UC Santa Barbara researchers have demonstrated a significant breakthrough in the quantum control of photons. Reported in Nature, their findings could eventually have implications in banking, drug design, and other applications.
In their study, UCSB physics researchers Max Hofheinz, John Martinis, and Andrew Cleland document how they used a superconducting electronic circuit known as a Josephson phase qubit to prepare highly unusual quantum states using microwave-frequency photons.
In the experiments, the photons were stored in a microwave cavity; a “light trap” in which the light bounces back and forth as if between two mirrors. In earlier work, the researchers showed they could create and store photons, one at a time, with up to 15 photons stored at one time in the light trap. The new research shows that they can create states in which the light trap simultaneously has different numbers of photons stored in it. For example, it can simultaneously have zero, three, and six photons at the same time. Measuring the quantum state by counting how many photons are stored forces the trap to “decide” how many there are; but prior to counting, the light trap exists in a quantum superposition, with all three outcomes possible.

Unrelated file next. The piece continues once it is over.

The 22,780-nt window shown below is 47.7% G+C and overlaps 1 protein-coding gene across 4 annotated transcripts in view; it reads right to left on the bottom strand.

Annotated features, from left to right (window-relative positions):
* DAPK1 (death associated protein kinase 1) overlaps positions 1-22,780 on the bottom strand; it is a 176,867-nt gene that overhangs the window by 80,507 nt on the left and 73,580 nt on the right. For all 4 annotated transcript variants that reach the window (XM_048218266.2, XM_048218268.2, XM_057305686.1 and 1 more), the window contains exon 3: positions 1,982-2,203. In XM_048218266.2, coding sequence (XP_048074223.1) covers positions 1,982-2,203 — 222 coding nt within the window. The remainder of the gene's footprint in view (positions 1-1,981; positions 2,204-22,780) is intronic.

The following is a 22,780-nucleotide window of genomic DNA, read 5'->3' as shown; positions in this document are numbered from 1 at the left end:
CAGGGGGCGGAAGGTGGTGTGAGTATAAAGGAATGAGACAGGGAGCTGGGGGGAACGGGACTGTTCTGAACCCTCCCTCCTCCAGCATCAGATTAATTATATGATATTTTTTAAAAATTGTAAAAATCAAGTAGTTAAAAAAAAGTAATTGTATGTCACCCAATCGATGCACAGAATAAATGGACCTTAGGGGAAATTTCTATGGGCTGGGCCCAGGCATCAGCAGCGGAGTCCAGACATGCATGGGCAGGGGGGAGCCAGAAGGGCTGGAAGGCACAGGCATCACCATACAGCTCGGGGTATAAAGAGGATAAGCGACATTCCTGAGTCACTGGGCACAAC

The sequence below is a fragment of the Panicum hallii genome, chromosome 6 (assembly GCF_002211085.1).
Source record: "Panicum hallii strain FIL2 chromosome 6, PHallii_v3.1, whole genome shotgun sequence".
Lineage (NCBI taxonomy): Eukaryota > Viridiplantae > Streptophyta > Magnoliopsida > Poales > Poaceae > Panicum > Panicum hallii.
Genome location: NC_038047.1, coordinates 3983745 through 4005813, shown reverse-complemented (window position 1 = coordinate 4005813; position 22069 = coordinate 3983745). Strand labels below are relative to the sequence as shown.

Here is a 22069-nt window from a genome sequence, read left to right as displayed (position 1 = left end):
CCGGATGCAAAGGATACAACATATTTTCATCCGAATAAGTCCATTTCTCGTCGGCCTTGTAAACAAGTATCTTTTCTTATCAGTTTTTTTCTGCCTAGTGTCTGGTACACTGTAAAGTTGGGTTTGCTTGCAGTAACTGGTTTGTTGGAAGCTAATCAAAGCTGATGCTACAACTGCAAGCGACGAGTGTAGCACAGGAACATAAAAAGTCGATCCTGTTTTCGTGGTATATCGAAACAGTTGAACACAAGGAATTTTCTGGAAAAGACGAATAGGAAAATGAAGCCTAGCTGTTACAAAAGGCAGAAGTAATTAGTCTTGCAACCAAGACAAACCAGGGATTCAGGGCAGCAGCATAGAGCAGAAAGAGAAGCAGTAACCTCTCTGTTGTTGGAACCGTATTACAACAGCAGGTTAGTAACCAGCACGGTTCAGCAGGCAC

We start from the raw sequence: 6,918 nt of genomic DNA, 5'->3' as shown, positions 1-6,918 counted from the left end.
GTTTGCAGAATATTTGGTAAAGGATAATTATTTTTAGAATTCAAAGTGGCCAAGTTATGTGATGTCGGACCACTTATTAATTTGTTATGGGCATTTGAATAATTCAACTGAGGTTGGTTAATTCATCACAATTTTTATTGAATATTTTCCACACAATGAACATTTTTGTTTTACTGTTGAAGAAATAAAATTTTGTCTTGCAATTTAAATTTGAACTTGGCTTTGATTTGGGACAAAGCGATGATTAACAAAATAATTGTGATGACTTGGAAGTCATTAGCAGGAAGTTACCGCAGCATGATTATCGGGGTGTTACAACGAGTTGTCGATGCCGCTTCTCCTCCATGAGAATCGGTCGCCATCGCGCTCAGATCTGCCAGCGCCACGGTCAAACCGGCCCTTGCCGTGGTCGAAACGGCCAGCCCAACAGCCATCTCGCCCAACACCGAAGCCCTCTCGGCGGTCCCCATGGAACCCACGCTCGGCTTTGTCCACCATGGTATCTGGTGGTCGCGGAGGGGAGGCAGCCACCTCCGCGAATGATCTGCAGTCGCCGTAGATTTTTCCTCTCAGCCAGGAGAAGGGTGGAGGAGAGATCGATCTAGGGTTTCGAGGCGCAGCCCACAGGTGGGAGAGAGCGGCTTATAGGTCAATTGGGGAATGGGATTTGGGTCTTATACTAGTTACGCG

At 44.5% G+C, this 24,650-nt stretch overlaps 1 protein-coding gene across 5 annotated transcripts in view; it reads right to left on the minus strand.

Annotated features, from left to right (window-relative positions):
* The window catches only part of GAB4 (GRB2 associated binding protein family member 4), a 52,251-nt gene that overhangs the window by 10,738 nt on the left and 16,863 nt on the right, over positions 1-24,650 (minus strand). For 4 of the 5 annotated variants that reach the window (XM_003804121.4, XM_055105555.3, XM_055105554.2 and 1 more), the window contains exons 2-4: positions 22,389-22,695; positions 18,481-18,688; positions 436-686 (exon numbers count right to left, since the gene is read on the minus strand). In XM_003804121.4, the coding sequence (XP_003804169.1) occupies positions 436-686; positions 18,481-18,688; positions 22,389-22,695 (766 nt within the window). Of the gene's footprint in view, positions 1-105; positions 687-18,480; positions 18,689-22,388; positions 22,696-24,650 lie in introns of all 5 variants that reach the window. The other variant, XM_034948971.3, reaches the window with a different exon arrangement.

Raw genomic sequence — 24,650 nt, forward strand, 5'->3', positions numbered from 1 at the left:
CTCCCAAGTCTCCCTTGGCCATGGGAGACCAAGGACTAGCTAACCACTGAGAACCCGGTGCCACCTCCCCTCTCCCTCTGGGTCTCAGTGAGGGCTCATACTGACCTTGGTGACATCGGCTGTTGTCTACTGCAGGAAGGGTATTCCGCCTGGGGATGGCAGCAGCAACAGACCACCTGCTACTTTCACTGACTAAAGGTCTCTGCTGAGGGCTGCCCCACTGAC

“This experiment can be thought of as a quantum digital-to-analog converter,” Martins added. As digital-to-analog converters are key components in classical communication devices, this experiment might enable more advanced communication protocols for the transmission of quantum information.
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